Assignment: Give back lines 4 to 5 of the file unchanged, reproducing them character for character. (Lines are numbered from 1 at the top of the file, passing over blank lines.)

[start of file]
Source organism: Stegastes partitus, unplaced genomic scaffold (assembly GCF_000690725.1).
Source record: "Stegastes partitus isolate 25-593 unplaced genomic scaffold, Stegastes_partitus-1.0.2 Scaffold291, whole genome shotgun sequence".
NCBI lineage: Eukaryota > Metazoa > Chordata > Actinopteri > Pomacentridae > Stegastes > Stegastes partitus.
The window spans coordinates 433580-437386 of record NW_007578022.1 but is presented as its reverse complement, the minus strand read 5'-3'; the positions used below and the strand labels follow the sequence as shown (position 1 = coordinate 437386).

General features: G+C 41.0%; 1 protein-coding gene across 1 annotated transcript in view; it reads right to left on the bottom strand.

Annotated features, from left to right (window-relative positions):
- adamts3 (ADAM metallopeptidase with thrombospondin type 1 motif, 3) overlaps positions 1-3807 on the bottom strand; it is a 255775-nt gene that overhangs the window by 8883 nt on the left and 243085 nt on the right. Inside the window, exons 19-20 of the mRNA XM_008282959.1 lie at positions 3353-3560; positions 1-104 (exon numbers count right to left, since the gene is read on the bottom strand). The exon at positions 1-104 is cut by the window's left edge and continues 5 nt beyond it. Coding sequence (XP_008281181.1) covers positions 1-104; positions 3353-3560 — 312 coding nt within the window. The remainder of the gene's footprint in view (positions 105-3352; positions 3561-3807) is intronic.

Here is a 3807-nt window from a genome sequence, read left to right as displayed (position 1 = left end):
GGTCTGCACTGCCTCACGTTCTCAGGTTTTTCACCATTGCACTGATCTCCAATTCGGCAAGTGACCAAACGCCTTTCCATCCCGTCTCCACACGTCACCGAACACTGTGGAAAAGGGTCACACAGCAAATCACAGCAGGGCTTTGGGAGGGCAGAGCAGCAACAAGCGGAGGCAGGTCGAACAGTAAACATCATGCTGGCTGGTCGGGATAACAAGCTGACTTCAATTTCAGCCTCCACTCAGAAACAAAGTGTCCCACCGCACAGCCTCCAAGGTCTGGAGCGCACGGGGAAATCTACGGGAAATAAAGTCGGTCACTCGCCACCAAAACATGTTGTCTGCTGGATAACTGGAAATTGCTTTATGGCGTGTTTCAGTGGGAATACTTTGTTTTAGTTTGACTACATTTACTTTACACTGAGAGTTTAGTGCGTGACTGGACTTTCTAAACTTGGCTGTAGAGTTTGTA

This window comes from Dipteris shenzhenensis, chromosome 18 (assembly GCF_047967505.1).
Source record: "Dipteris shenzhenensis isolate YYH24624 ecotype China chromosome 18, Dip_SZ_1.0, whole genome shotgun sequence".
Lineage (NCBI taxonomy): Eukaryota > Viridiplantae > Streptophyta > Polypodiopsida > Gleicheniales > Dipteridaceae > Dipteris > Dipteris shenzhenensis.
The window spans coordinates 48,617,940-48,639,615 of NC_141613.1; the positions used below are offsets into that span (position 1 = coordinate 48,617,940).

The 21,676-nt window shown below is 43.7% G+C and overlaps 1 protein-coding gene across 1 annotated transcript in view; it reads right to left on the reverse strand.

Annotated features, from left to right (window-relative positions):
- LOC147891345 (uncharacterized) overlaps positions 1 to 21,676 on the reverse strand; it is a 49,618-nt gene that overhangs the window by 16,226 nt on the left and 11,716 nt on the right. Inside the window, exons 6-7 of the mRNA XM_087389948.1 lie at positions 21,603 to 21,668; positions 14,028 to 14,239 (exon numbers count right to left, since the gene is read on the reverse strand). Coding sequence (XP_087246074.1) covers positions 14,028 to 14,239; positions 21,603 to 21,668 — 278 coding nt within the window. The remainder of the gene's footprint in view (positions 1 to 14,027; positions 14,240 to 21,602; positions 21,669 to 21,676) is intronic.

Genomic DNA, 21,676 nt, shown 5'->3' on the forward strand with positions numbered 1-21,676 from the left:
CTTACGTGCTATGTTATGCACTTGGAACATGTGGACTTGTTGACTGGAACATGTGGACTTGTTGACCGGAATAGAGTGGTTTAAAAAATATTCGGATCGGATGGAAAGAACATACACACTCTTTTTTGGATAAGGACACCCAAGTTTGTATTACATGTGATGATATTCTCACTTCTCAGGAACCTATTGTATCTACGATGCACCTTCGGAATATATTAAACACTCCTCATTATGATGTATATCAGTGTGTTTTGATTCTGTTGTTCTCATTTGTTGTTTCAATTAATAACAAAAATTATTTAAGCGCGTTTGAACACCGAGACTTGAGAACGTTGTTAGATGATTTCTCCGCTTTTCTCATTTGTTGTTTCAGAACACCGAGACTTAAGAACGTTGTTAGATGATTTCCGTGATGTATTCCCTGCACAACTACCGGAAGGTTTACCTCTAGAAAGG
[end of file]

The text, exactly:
The window spans coordinates 433580-437386 of record NW_007578022.1 but is presented as its reverse complement, the minus strand read 5'-3'; the positions used below and the strand labels follow the sequence as shown (position 1 = coordinate 437386).

General features: G+C 41.0%; 1 protein-coding gene across 1 annotated transcript in view; it reads right to left on the bottom strand.